To alter or add to these, select Opposites... from the Configure menu. An additional facility provides for non-standard directions. If you enter a command in the form xxx##yyy, it is used as a direction command xxx, with the opposite yyy. So enter "gatehouse##out", and it'll send the command "gatehouse" to the MUD. If you then backtrack, it'll send the command "out".
For the more sophisticated travelling facilities, see Journeys and Mapping.
Gags are used to block out certain events so that you don't see them. You might want to do this because someone's shouting or being abusive, and the MUD won't filter it out for you. To create a new gag, select New Gag... from the Actions menu, or choose Gags... from the Configure menu and click on the New button.
Name the gag by filling in the Name field, and enter one or more lines of text into the Gag Strings: field. Each one of those lines is used as a regular expression in filtering the output from the MUD. A simple example might go as follows:
This will block out any text containing either "Fabian shouts" or "Fabian tells you". See Regular Expressions in Rapscallion for details on how to do more complex things.
Triggers are automated responses. They can be useful for a host of reasons - to automatically regenerate magical shields when they fail, to telling people that you're busy when they try to communicate with you, or whatever - they're a major reason for the existance of MUD clients.
Rapscallion aliases carry out a double role. The first is as described above. The second is to execute quick and simple macros with a single keypress, menu selection or click on a palette window (see The Palette Windows.)
Aliases, as described in the next section, can be used for this second purpose as well, but they aren't quite as quick, because of some of the more powerful features that they've been given.To create a new trigger, select New Trigger... from the Actions menu, or choose Triggers... from the Configure menu and click on the New button.
Fill in the Name field with the name you want to give it. In the Script field you put the command or commands that should execute when the trigger is activated. In the Trigger on String(s) field, you put the lines to be matched, as with gags. You can also extract parameters from the matched lines, to be used in script. In the Hot Key field, you can enter a key you want to press to activate the trigger by hand. To use hot key, press command, shift, and the respective key. If you want the commands to be displayed when they execute, check the Show Commands checkbox, otherwise leave it blank.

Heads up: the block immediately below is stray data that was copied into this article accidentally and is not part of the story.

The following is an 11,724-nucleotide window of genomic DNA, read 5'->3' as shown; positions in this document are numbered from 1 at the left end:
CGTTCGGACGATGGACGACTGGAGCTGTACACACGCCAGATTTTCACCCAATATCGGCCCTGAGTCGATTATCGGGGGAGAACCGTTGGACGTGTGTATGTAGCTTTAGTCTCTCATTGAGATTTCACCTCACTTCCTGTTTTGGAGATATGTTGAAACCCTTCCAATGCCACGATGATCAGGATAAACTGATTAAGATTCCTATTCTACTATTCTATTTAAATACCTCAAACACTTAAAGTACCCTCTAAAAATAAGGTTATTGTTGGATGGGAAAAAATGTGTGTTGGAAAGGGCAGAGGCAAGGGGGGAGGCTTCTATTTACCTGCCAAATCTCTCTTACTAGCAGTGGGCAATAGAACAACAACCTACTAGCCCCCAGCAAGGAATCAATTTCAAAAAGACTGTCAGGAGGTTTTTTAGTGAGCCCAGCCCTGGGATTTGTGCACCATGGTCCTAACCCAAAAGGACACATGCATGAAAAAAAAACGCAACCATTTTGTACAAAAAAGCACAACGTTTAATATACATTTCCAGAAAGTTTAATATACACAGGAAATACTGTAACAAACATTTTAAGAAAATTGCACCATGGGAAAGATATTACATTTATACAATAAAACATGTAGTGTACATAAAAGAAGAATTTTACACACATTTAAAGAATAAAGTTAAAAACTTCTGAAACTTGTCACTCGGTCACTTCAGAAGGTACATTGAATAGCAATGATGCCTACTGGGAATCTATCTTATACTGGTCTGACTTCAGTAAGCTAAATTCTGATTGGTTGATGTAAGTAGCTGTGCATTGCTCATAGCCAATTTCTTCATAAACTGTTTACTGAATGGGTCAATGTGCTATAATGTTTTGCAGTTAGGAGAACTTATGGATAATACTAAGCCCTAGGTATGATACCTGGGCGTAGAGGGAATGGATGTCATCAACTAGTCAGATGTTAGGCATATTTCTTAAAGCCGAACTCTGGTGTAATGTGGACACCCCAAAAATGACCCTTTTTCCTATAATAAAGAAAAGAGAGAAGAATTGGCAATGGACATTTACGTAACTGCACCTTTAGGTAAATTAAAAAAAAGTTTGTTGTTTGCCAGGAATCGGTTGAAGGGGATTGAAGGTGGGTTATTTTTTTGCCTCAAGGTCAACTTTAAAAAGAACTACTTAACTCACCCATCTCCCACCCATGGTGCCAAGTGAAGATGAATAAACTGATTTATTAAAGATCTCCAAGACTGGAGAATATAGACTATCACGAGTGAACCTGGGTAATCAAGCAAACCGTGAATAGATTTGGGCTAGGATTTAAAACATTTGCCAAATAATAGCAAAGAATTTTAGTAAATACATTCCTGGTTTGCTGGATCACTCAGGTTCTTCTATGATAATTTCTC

To trigger an alias by hand you can use its hot key, if there is one, or pick the correct item from the Do Trigger sub-menu in the Actions menu, or click on the corresponding button on the Triggers floating palette window, if you have it visible.
To turn a trigger on or off, you can use the checkbox in the Triggers palette, or check or uncheck it via the Active Triggers sub-menu in the Configure menu.
An example trigger:
Trigger on Strings:
This one could be used to automatically log you in when connecting. I'd advise having the Show Commands box unchecked for this one....
An more complicated example illustrates the use of parameters:
Trigger on Strings:
For more details on regular expression matching, see Regular Expressions in Rapscallion
An alias is simply a set of commands, which you define and execute at will. There's no trigger to set them off, so they need to be executed from the Do Alias sub-menu in the Actions menu, or from the Aliases palette window.
What they give you is a controllable way of executing a long series of commands. You can vary how fast an alias runs, both before and during execution - speeds vary from one command every two minutes or so, to five commands in a tenth of a second. You can pause it, or step through it a command at a time, or abort it during execution.
Rapscallion runs aliases concurrently with everything else you're doing, so you can still enter commands in the normal way while an alias is running, and you can run as different many aliases at the same time as you like.